Few observers doubt that special education in Detroit’s main district needs a major overhaul. But an audit that found gaping holes in the district’s services for children with special needs also offered a reminder to critics: The district is doing far more than its share.

Children in Detroit who’ve been diagnosed with autism are 22 times more likely to be enrolled in the district than in a charter school, auditors found. Students with intellectual disabilities — perhaps second after autism on the list of disabilities that demand the most school resources — are 11 times more likely to be enrolled in the traditional district.

Overall, Detroit children with special needs are twice as likely to enroll in the district than a charter school, according to data provided to auditors by the district. So it’s hardly surprising, auditors concluded, that 16 percent of students in the district have special needs while the disability rate among urban districts nationwide is 13 percent. The rate in Detroit charters is roughly 9 percent.

These findings land amid a debate about cooperation and competition between charter schools and the Detroit Public Schools Community District. Superintendent Nikolai Vitti hasn’t shied away from competing against charter schools, which enroll roughly one-third of the city’s children. At the same time, he joined a group of charter schools, city leaders and nonprofits in supporting a joint bus line in Northwest Detroit.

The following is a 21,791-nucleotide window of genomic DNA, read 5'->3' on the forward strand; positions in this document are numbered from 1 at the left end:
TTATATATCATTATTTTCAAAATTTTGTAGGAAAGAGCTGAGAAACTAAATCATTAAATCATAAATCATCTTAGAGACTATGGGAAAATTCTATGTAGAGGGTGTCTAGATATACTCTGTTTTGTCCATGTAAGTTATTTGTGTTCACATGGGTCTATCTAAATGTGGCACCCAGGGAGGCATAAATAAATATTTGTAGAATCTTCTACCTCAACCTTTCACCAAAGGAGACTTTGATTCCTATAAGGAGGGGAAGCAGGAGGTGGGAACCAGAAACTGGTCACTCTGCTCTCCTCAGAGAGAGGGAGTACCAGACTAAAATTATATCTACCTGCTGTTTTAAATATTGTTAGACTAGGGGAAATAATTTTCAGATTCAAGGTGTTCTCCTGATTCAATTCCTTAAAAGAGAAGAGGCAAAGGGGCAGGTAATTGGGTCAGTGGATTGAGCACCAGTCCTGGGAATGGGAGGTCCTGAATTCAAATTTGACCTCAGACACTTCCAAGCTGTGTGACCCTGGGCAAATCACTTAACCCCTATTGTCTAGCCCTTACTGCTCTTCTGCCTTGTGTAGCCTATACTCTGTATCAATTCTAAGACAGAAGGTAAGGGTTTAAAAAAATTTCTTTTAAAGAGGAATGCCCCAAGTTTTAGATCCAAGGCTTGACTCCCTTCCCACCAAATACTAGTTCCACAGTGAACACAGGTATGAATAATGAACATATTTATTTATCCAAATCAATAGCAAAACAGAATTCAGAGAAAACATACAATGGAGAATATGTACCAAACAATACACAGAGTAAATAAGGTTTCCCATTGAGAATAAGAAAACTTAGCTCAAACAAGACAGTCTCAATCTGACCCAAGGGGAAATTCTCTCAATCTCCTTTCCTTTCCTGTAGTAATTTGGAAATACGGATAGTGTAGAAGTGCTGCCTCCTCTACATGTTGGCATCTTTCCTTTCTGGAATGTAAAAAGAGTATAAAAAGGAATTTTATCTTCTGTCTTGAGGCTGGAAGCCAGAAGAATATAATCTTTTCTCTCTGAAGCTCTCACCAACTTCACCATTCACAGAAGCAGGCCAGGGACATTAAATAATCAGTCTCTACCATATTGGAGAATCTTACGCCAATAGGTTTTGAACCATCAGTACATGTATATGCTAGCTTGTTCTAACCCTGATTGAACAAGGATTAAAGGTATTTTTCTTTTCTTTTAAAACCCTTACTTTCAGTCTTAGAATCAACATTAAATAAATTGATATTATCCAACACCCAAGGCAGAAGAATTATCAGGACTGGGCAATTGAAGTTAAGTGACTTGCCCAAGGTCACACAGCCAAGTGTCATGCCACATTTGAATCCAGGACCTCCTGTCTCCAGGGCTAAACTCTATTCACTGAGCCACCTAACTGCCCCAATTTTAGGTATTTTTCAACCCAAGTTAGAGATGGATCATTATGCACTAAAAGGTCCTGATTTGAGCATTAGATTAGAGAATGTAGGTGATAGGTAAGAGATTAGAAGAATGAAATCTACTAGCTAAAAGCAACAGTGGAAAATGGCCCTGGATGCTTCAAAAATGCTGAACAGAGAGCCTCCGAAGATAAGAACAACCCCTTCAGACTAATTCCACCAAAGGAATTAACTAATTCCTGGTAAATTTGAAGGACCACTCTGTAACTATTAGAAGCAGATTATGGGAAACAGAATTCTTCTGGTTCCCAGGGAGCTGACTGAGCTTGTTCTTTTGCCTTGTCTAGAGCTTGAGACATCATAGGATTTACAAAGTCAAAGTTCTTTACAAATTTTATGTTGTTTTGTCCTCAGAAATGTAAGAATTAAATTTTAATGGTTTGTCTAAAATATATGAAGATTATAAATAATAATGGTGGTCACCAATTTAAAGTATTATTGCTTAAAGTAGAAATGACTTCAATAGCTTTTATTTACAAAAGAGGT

“We serve all students,” Vitti said in a written statement to Chalkbeat. “The expectation should be the same for all schools that receive federal and state funding.”

These numbers were no surprise to Rob Kimball, who leads the charter school office at Grand Valley State University, the largest charter school authorizer in Detroit. He pointed out that while charter schools are legally required to take all comers, their students with severe disabilities often attend separate schools run by the district through a special education agreement between schools in Wayne County, which contains Detroit. Parents can enroll a student with a disability in a charter school even if the child spends every day at a district facility. But the process is muddied, Kimball says, because of “enrollment barriers, access issues, and confusion for families.”

Few dispute that the district’s special education program needs work, and the audit obtained this week by Chalkbeat provides more concrete evidence. In addition to disproportionate enrollment, the audit argues that educational programming for all students fell by the wayside over decades of financial crises and declining enrollment.

See below for the section of the audit that compares special education rates in Detroit charter schools and the Detroit Public Schools Community District.